Healing Wounds in South Sudan

A Letter from Bob and Kristi Rice, serving in South Sudan

April 2018

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Nyakuma shared openly with the students about her own father, how he was distant, unsupportive, and unkind to her as a child. When she graduated from vocational training school, he was the only parent who did not come up to hug his child when her name was announced. Her voice broke with emotion as she shared the disappointment of that day, and how difficult it has been to forgive her father. Nyakuma was seated in a chair, as Bob, representing the Heavenly Father, reached out his arms to her and welcomed her to come to him. Omot, standing in front of Bob to block Nyakuma’s view of him, represented her earthly father, just as he blocked Nyakuma from experiencing the love and care of God as our heavenly parent. When Nyakuma was able to forgive her father, Omot slipped out of view, and Nyakuma was able to come freely to Bob’s embrace. The poignancy and personal testimony of this drama touched the students deeply, and were significant parts of Nyakuma’s teaching about God as a Loving Father.

Nyakuma’s session was part of the “Healing the Wounds of Ethnic Conflict” workshop that was held at Nile Theological College during their Easter Retreat for students and faculty. On the second day of the workshop, Mama Sarah taught about Forgiving the Offender, and shared part of her story. As a young mother, she encountered some children whom she felt compelled to take in when they were orphaned by the war or by accidents. As a widow herself struggling to raise her own 4 children, this was not easy. But she trusted God’s provision and stepped out in faith. One of those children was of the Nuer tribe. Soon after she took in the child, her father was killed by Nuer men. She fasted and was silent for nearly a week as she wrestled with the grief of losing her father, but then resolved that because of Jesus’ forgiveness, she, even though she was of the Dinka tribe, could forgive the killers. She was at home, bathing this child she had recently taken in, when her sister came to visit. “You are out of your mind!” Her sister accused Sarah, “Our father was just killed by Nuer. How can you dishonor him by taking in this child?” But Sarah was already able to respond, “I have forgiven them. If the killers came to my house today, I would feed them and care for them just like I care for this child.”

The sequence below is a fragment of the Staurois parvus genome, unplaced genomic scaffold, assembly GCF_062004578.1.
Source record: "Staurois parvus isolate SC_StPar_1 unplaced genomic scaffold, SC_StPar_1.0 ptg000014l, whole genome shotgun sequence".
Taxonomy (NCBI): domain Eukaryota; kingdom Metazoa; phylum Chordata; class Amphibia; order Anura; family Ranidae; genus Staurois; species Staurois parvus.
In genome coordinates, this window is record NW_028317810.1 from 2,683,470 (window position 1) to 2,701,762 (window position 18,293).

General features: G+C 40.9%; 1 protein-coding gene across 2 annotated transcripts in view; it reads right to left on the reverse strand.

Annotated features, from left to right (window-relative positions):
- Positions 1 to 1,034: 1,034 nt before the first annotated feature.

These testimonies are relevant — almost all of the participants in the workshop have lost family members during South Sudan’s long conflict, and have been refugees or displaced from their homes, losing nearly everything in the process. It is hard to find healing from those deep wounds and forgive those serious offences. Perhaps for that reason, students and faculty alike engaged and participated eagerly throughout the two-day workshop. Facing and expressing some of their pain with each other and then nailing it to the cross as they let Jesus carry it was one step towards finding healing and freedom.